The vast majority of cyber-security experts say that there’s absolutely no way of creating a backdoor that’s aimed at one single individual. Rather, it would affect all users, putting them at risk of cyber attacks at all times. In an attempt to address this possible issue, Australia’s government said that this wouldn’t be the case if they were to create a “systemic weakness”. This would act as a safeguard against possible invasive attacks from the outside.

However, critics and security specialists have argued that the definition of “systemic weakness” isn’t clear. For now, no one has a definitive answer to how this will be accomplished whilst retaining user security.

To put things into perspective, the biggest cyber-attack made in the UK on its healthcare system only happened because of a Windows exploit that the NSA found.

These kinds of exploits and security chinks are inviting danger to our doors, giving hackers a new avenue of attack, making their work easier. Australia is doing just that, and they’re saying it’s for the fight against cyber-crime. The irony is almost palpable here, as it could lead to an actual rise in digital attacks.

What happens to tech firms who refuse to comply? Best-case-scenario, the refusal to comply with the directives will result in heavy fines.

This has led some people to say that the tech firms who have already shown a negative attitude towards the initiative could withdraw from the Australian market. This could very well lead to a dwindling economic situation.

However, while some companies might choose to take a step back, the vast majority will comply with the anti-encryption laws because of one particular reason. Namely, that the users will have no idea when and even if their communications are being accessed.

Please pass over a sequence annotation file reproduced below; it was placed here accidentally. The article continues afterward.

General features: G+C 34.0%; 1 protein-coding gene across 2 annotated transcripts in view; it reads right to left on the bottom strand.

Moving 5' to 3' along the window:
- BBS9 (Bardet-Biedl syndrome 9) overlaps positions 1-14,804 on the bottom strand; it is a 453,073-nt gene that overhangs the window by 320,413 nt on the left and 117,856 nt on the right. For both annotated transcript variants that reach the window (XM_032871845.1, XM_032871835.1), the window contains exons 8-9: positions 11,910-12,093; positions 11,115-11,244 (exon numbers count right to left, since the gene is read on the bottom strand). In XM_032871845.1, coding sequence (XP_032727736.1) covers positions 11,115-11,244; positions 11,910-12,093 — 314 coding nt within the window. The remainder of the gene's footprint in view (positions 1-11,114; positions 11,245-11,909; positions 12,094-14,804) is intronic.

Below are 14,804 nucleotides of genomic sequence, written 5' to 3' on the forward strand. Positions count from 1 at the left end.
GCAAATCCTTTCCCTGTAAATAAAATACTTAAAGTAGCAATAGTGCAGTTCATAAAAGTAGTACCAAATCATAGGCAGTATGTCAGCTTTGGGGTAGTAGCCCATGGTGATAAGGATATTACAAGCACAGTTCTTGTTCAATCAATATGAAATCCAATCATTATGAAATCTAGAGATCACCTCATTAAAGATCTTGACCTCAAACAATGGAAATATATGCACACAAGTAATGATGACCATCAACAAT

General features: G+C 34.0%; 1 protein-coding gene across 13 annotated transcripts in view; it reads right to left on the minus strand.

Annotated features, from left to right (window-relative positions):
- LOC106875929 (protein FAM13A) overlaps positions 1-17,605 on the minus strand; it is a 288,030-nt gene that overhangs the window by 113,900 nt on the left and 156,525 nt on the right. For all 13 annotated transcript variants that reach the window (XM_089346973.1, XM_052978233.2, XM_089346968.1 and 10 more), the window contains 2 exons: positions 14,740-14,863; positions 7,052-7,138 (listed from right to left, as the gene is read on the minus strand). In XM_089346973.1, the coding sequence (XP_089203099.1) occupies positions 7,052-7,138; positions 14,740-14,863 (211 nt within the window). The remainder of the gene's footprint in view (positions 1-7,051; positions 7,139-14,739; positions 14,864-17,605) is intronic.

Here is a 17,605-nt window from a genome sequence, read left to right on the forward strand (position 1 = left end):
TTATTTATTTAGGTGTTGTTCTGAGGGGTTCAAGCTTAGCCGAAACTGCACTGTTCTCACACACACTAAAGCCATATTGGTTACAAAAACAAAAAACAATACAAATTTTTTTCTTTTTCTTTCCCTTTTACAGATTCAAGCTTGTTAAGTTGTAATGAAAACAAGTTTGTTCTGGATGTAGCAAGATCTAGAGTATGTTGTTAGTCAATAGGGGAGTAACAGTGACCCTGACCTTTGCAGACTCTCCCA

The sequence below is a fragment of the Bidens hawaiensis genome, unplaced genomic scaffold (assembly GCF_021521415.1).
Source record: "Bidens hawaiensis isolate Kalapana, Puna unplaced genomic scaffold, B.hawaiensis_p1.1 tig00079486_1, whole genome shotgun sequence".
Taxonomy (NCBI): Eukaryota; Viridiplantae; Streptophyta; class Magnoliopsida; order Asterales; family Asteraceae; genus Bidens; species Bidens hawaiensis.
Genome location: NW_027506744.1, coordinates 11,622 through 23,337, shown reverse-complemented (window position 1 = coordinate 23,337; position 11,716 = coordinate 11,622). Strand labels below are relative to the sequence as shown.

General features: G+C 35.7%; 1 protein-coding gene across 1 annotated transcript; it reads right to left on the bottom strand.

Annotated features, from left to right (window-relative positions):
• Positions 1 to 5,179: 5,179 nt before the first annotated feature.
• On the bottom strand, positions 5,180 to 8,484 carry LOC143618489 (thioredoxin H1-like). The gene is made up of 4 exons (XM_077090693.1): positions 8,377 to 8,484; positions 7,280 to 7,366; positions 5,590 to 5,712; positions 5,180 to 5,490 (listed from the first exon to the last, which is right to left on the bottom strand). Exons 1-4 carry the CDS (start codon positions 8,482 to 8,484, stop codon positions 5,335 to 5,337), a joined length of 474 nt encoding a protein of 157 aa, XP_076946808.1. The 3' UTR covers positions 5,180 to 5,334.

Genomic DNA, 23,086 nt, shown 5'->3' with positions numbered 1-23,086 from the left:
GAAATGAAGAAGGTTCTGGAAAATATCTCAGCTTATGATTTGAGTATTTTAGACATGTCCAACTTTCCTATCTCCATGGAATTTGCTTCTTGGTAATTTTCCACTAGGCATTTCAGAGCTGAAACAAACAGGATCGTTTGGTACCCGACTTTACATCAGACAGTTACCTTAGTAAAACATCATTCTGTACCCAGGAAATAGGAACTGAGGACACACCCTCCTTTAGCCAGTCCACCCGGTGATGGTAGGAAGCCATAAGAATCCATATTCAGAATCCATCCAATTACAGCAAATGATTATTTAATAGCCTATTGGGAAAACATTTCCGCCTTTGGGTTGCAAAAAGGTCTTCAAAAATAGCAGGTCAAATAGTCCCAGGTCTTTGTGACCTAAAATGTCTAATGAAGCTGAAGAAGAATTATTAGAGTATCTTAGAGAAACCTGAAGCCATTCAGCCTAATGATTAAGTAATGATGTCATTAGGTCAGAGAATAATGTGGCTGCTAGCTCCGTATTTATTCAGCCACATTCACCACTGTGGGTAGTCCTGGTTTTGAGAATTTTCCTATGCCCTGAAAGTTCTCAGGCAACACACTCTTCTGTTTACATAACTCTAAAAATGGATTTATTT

No one will tell us anything, that much was already known when the law was first formulated. The whole idea behind it was to gain control over the information exchange, presumably to be a step ahead of cyber-criminals.

This initiative isn’t good at all, not even on paper. Are people to live with the constant fear that their communications are being monitored, not knowing when someone’s watching? It sounds awfully similar to Orwell’s 1984, as this the gloom of a powerful Thought Police.

In an interview, Digital Rights Watch chair Tim Singleton Norton has said that the legislation is “antithetical to human rights and core democratic principles”, that it would lead to the crippling of Australia’s overall cybersecurity.

The future implications remain to be seen only after government agencies start using these newfound powers. Whether tech firms will choose to leave Australia or argue that they don’t subject themselves to the Australian law remains to be seen. In any case, the ripples of this decision will linger on for quite some time in the future, hopefully without serious repercussions.

Amendments will be raised and debates will be had with regard to this anti-encryption law, but one thing is sure – the general idea is that one way or another, the Australian Government will gain anonymous access to citizens’ private communication.

The fuse has been lit for what seems to be one of the many liberty-infringement bombs that have been delivered at our doors.